Blockchain for charity fundraising: behind the buzzword
Getting to grips with the technology underlying blockchain and cryptocurrency can seem ‘cryptic’. But these innovations have some clear benefits for the charity sector, as we explain.
Blockchain is a revolutionary technology that could have a huge impact on the charity sector and philanthropy, helping to manage and distribute funds in a secure and transparent way.
Businesses and governments are already using blockchain innovations in wide-ranging use cases. But what exactly is it, and why does it matter? Blockchain and cryptocurrency can seem like enigmatic buzzwords, and the maths behind them is certainly complex, but the ideas behind them are actually not too difficult to understand. Getting familiar the basics is worthwhile as blockchain becomes more widespread and commonplace.
Blockchain first emerged in 2008 because secretive transactions over the internet needed enormous trust between buyers and sellers, or banks to mediate. Anonymously penned by a mysterious unknown person known as Satoshi Nakamoto, a white paper was released which suggested a way to eliminated the need for a bank to intermediate between buyers and sellers.
The idea is relatively simply – blockchain is essentially a ledger of transaction data that is owned and maintained by all users of the system. Random actors in the market act as ‘nodes’ to verify and make sure that transactions added to the ‘blockchain’ are real. These transactions are then encrypted and added onto the public ledger – this ledger discourages fraud because they mean complete transparency of all transactions carried out, and is completely tracked and verified. Nothing can be altered once it’s in the ledger and it guarantees security against any kind of data manipulation.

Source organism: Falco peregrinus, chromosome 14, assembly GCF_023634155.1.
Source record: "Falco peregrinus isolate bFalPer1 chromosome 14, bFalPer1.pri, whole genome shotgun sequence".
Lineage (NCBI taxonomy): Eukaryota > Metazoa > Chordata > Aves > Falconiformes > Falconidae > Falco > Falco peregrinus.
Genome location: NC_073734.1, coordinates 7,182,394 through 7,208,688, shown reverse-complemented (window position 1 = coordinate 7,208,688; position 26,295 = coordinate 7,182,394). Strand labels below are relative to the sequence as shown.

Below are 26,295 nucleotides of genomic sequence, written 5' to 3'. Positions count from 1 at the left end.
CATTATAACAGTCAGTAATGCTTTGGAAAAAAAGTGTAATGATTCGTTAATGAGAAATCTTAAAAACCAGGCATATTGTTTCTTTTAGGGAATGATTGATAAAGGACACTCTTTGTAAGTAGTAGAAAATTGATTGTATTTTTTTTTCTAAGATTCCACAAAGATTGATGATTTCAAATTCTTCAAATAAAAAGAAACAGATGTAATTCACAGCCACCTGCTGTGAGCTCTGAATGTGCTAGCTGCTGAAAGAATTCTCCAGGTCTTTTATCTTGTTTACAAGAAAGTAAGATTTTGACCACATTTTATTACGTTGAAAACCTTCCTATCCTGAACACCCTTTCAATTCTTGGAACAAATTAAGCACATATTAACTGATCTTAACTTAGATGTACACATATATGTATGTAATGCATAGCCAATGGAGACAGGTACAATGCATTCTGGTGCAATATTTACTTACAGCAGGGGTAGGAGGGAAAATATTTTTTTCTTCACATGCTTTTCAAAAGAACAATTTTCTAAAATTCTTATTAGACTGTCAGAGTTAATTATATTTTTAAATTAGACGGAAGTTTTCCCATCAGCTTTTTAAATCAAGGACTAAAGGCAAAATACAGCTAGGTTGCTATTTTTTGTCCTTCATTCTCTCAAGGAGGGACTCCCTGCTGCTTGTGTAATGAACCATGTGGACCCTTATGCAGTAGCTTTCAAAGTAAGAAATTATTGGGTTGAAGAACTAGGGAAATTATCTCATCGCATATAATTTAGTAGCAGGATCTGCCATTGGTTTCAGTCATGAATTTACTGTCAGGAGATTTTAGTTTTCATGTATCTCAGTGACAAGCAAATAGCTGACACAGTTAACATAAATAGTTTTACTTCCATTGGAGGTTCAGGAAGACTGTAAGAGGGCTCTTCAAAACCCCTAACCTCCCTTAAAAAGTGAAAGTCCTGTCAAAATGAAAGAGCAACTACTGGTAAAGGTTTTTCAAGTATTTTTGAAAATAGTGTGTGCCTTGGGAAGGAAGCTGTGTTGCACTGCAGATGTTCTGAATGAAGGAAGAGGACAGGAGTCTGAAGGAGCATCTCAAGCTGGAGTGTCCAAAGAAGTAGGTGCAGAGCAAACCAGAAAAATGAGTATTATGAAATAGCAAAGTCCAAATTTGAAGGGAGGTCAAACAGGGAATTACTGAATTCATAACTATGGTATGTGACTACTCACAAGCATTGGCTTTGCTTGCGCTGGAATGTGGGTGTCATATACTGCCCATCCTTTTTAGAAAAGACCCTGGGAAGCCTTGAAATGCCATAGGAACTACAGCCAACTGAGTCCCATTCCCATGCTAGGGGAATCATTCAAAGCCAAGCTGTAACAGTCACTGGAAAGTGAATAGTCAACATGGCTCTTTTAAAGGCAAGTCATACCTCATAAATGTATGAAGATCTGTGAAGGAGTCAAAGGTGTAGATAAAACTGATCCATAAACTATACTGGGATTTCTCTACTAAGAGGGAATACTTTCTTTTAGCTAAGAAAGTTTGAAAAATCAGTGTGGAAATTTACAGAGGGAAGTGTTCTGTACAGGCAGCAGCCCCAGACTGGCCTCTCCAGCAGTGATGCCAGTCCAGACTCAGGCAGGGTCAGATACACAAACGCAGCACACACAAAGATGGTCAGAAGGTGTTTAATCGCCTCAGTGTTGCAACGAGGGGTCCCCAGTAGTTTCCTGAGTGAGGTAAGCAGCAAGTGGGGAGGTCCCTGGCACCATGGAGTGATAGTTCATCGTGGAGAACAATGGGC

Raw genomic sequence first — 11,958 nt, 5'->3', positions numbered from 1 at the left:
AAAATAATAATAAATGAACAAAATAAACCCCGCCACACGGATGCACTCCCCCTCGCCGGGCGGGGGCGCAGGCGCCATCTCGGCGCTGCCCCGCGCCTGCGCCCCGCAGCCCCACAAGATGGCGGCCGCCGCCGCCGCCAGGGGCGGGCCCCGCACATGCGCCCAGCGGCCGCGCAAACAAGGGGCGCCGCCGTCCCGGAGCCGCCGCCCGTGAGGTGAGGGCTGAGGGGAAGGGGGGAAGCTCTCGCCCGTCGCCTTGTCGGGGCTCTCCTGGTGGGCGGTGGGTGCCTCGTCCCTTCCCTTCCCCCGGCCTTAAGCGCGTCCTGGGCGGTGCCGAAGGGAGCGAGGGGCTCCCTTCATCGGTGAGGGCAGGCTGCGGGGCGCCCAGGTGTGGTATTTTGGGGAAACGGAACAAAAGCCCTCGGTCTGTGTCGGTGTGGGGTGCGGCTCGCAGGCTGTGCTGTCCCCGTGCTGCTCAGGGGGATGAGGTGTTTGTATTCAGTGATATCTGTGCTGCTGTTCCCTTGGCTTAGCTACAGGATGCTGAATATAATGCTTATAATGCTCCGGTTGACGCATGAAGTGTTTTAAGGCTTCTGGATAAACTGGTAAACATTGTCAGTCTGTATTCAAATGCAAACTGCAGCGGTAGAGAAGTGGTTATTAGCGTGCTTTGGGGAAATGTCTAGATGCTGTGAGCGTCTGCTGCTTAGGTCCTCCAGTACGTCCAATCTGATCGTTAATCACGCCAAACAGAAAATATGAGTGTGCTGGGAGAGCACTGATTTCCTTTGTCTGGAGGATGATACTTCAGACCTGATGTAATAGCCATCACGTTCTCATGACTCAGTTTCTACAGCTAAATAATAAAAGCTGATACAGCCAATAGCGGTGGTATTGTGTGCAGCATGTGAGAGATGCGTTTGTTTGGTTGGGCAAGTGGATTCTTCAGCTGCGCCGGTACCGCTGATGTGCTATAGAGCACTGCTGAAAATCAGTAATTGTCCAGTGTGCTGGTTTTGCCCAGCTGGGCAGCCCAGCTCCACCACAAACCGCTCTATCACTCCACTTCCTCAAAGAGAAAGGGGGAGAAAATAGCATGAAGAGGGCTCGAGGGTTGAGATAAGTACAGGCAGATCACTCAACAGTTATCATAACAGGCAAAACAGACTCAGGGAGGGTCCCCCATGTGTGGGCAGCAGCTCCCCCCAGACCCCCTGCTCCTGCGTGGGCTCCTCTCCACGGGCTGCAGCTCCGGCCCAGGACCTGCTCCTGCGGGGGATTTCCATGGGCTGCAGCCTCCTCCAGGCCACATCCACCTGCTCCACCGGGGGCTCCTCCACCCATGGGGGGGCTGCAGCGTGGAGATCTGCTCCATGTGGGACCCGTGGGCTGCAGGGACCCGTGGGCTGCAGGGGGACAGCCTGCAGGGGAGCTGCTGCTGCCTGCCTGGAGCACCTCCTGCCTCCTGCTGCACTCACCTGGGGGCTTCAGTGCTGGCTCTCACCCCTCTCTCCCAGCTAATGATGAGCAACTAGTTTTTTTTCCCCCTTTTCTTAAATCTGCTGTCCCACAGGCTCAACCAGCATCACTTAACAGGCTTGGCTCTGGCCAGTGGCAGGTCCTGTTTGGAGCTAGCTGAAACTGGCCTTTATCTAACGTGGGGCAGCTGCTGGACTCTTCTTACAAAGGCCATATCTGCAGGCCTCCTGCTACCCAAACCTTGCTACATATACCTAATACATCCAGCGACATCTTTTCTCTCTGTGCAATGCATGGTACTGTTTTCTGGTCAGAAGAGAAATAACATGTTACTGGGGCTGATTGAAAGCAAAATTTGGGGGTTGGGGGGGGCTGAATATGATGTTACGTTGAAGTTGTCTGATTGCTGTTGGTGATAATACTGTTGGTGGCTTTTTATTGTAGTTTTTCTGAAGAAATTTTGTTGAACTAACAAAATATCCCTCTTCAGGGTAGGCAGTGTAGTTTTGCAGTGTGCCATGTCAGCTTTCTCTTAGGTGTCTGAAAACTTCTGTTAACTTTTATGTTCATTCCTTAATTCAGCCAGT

Once released in 2009, the open-source code for creating blockchains gave birth to digital currencies (cryptocurrencies) – digital currencies built on this blockchain technology, that are not linked to any government or centra bank. Bitcoin, the most well-known, now serves as a bell weather for the value of cryptocurrencies, amongst others that have emerged like Ethereum and Litecoin (there are currently 1,600 different cryptocurrencies available).
Now that digital currencies have firmly established themselves, charities have opportunities to engage with a new set of donors. Looking across borders, fundraising platforms which accept cryptocurrencies are the easiest first place to look for charities to starting out.
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Far more than just a gimmick, the benefits of cryptocurrency for charities include the ability to track and trace donations with complete transparency, improving trust with donors.
Digital fundraising can be transformed on a wider scale, by enabling charities to accept payments from anywhere in the world without the need to pay foreign exchange fees or consideration of currency exchange rates. For charities working in difficult parts of the world, the ability to trade in non-geographic currency can also be a massive benefit.
Large charities have signed up to new currencies for online charity fundraising campaigns. Big names from UNICEF to the Salvation Army have registered onto the platform cryptogivingtuesday.org to accept Bitcoin, Ethereum, and other cryptos. While not yet as established as US counterparts, there are handful of UK charities accepting bitcoin and other major digital currencies – Breast Cancer Support, and the Royal National Lifeboat Institution are two charities which accept cryptocurrencies.